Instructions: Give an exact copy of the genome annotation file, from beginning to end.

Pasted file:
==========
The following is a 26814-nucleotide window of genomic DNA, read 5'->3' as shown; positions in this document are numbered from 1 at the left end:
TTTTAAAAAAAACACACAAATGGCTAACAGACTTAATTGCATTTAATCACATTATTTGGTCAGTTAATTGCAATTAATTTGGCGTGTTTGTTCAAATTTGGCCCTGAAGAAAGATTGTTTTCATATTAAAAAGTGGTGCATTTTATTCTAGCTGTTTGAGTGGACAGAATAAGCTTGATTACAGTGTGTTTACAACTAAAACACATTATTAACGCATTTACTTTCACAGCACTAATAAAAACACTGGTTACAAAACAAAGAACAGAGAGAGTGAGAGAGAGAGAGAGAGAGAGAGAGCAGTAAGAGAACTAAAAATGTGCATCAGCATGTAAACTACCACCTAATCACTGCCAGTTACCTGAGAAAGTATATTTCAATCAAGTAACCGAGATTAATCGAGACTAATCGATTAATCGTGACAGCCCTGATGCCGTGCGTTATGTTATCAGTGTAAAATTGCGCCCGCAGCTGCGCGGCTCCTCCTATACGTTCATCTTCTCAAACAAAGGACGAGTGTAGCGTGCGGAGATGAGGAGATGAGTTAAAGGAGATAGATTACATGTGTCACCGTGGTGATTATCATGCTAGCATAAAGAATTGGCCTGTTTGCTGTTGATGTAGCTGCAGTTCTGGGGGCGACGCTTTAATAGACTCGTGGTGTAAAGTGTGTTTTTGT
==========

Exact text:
The following is a 26814-nucleotide window of genomic DNA, read 5'->3' as shown; positions in this document are numbered from 1 at the left end:
TTTTAAAAAAAACACACAAATGGCTAACAGACTTAATTGCATTTAATCACATTATTTGGTCAGTTAATTGCAATTAATTTGGCGTGTTTGTTCAAATTTGGCCCTGAAGAAAGATTGTTTTCATATTAAAAAGTGGTGCATTTTATTCTAGCTGTTTGAGTGGACAGAATAAGCTTGATTACAGTGTGTTTACAACTAAAACACATTATTAACGCATTTACTTTCACAGCACTAATAAAAACACTGGTTACAAAACAAAGAACAGAGAGAGTGAGAGAGAGAGAGAGAGAGAGAGAGCAGTAAGAGAACTAAAAATGTGCATCAGCATGTAAACTACCACCTAATCACTGCCAGTTACCTGAGAAAGTATATTTCAATCAAGTAACCGAGATTAATCGAGACTAATCGATTAATCGTGACAGCCCTGATGCCGTGCGTTATGTTATCAGTGTAAAATTGCGCCCGCAGCTGCGCGGCTCCTCCTATACGTTCATCTTCTCAAACAAAGGACGAGTGTAGCGTGCGGAGATGAGGAGATGAGTTAAAGGAGATAGATTACATGTGTCACCGTGGTGATTATCATGCTAGCATAAAGAATTGGCCTGTTTGCTGTTGATGTAGCTGCAGTTCTGGGGGCGACGCTTTAATAGACTCGTGGTGTAAAGTGTGTTTTTGT